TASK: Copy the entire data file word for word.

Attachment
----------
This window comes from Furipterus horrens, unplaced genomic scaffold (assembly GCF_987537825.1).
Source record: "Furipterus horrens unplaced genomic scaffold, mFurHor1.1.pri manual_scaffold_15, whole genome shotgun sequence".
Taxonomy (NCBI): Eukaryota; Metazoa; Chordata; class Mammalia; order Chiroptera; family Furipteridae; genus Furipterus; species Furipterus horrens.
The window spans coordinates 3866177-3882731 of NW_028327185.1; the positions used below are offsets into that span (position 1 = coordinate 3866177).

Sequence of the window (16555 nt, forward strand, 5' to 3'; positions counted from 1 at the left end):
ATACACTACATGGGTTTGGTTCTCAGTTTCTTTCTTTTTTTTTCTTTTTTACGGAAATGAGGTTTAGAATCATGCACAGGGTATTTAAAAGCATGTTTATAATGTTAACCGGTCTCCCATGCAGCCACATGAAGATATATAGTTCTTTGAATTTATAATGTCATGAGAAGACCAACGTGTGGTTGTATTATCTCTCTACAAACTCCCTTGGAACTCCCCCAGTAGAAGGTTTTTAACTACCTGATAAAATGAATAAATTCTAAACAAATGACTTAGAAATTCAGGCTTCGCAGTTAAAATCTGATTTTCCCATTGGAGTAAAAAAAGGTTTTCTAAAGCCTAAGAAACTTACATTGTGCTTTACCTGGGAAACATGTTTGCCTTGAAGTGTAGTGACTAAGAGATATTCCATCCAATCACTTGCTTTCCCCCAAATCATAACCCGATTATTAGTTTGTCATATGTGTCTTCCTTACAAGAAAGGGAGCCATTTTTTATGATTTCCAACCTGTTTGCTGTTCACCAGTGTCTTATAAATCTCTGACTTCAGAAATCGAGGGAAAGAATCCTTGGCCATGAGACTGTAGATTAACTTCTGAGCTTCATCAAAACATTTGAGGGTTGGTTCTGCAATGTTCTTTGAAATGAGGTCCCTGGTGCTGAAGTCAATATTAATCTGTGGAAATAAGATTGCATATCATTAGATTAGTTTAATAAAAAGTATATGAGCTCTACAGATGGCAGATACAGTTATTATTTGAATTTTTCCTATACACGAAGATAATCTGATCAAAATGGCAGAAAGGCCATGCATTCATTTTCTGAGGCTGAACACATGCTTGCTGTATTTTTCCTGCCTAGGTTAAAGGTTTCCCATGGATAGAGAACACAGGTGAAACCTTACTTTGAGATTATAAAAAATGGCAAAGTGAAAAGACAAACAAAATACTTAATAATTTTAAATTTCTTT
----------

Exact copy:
This window comes from Furipterus horrens, unplaced genomic scaffold (assembly GCF_987537825.1).
Source record: "Furipterus horrens unplaced genomic scaffold, mFurHor1.1.pri manual_scaffold_15, whole genome shotgun sequence".
Taxonomy (NCBI): Eukaryota; Metazoa; Chordata; class Mammalia; order Chiroptera; family Furipteridae; genus Furipterus; species Furipterus horrens.
The window spans coordinates 3866177-3882731 of NW_028327185.1; the positions used below are offsets into that span (position 1 = coordinate 3866177).

Sequence of the window (16555 nt, forward strand, 5' to 3'; positions counted from 1 at the left end):
ATACACTACATGGGTTTGGTTCTCAGTTTCTTTCTTTTTTTTTCTTTTTTACGGAAATGAGGTTTAGAATCATGCACAGGGTATTTAAAAGCATGTTTATAATGTTAACCGGTCTCCCATGCAGCCACATGAAGATATATAGTTCTTTGAATTTATAATGTCATGAGAAGACCAACGTGTGGTTGTATTATCTCTCTACAAACTCCCTTGGAACTCCCCCAGTAGAAGGTTTTTAACTACCTGATAAAATGAATAAATTCTAAACAAATGACTTAGAAATTCAGGCTTCGCAGTTAAAATCTGATTTTCCCATTGGAGTAAAAAAAGGTTTTCTAAAGCCTAAGAAACTTACATTGTGCTTTACCTGGGAAACATGTTTGCCTTGAAGTGTAGTGACTAAGAGATATTCCATCCAATCACTTGCTTTCCCCCAAATCATAACCCGATTATTAGTTTGTCATATGTGTCTTCCTTACAAGAAAGGGAGCCATTTTTTATGATTTCCAACCTGTTTGCTGTTCACCAGTGTCTTATAAATCTCTGACTTCAGAAATCGAGGGAAAGAATCCTTGGCCATGAGACTGTAGATTAACTTCTGAGCTTCATCAAAACATTTGAGGGTTGGTTCTGCAATGTTCTTTGAAATGAGGTCCCTGGTGCTGAAGTCAATATTAATCTGTGGAAATAAGATTGCATATCATTAGATTAGTTTAATAAAAAGTATATGAGCTCTACAGATGGCAGATACAGTTATTATTTGAATTTTTCCTATACACGAAGATAATCTGATCAAAATGGCAGAAAGGCCATGCATTCATTTTCTGAGGCTGAACACATGCTTGCTGTATTTTTCCTGCCTAGGTTAAAGGTTTCCCATGGATAGAGAACACAGGTGAAACCTTACTTTGAGATTATAAAAAATGGCAAAGTGAAAAGACAAACAAAATACTTAATAATTTTAAATTTCTTT